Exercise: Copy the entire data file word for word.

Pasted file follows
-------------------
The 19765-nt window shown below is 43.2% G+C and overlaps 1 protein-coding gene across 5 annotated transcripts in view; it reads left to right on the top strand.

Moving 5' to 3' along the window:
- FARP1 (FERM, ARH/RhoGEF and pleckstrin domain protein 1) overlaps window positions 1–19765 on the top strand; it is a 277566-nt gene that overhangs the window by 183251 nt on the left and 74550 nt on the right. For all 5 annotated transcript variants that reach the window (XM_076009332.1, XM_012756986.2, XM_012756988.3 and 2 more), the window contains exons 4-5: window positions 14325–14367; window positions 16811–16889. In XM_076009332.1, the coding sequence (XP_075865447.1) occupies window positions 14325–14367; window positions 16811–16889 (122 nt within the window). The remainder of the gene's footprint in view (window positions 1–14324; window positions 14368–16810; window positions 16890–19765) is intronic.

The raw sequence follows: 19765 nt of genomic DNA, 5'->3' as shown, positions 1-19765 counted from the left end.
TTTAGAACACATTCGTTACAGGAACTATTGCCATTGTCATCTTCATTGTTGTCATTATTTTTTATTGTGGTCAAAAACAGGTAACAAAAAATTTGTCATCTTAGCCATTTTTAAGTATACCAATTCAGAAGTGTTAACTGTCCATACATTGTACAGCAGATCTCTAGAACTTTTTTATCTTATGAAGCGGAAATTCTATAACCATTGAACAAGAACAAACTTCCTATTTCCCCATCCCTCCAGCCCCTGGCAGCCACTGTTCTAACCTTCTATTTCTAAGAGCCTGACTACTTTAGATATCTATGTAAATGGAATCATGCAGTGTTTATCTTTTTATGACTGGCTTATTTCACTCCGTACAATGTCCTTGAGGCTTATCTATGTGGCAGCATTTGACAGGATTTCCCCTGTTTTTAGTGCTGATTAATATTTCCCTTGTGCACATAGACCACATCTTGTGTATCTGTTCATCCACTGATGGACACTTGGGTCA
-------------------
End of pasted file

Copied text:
The 19765-nt window shown below is 43.2% G+C and overlaps 1 protein-coding gene across 5 annotated transcripts in view; it reads left to right on the top strand.

Moving 5' to 3' along the window:
- FARP1 (FERM, ARH/RhoGEF and pleckstrin domain protein 1) overlaps window positions 1–19765 on the top strand; it is a 277566-nt gene that overhangs the window by 183251 nt on the left and 74550 nt on the right. For all 5 annotated transcript variants that reach the window (XM_076009332.1, XM_012756986.2, XM_012756988.3 and 2 more), the window contains exons 4-5: window positions 14325–14367; window positions 16811–16889. In XM_076009332.1, the coding sequence (XP_075865447.1) occupies window positions 14325–14367; window positions 16811–16889 (122 nt within the window). The remainder of the gene's footprint in view (window positions 1–14324; window positions 14368–16810; window positions 16890–19765) is intronic.

The raw sequence follows: 19765 nt of genomic DNA, 5'->3' as shown, positions 1-19765 counted from the left end.
TTTAGAACACATTCGTTACAGGAACTATTGCCATTGTCATCTTCATTGTTGTCATTATTTTTTATTGTGGTCAAAAACAGGTAACAAAAAATTTGTCATCTTAGCCATTTTTAAGTATACCAATTCAGAAGTGTTAACTGTCCATACATTGTACAGCAGATCTCTAGAACTTTTTTATCTTATGAAGCGGAAATTCTATAACCATTGAACAAGAACAAACTTCCTATTTCCCCATCCCTCCAGCCCCTGGCAGCCACTGTTCTAACCTTCTATTTCTAAGAGCCTGACTACTTTAGATATCTATGTAAATGGAATCATGCAGTGTTTATCTTTTTATGACTGGCTTATTTCACTCCGTACAATGTCCTTGAGGCTTATCTATGTGGCAGCATTTGACAGGATTTCCCCTGTTTTTAGTGCTGATTAATATTTCCCTTGTGCACATAGACCACATCTTGTGTATCTGTTCATCCACTGATGGACACTTGGGTCA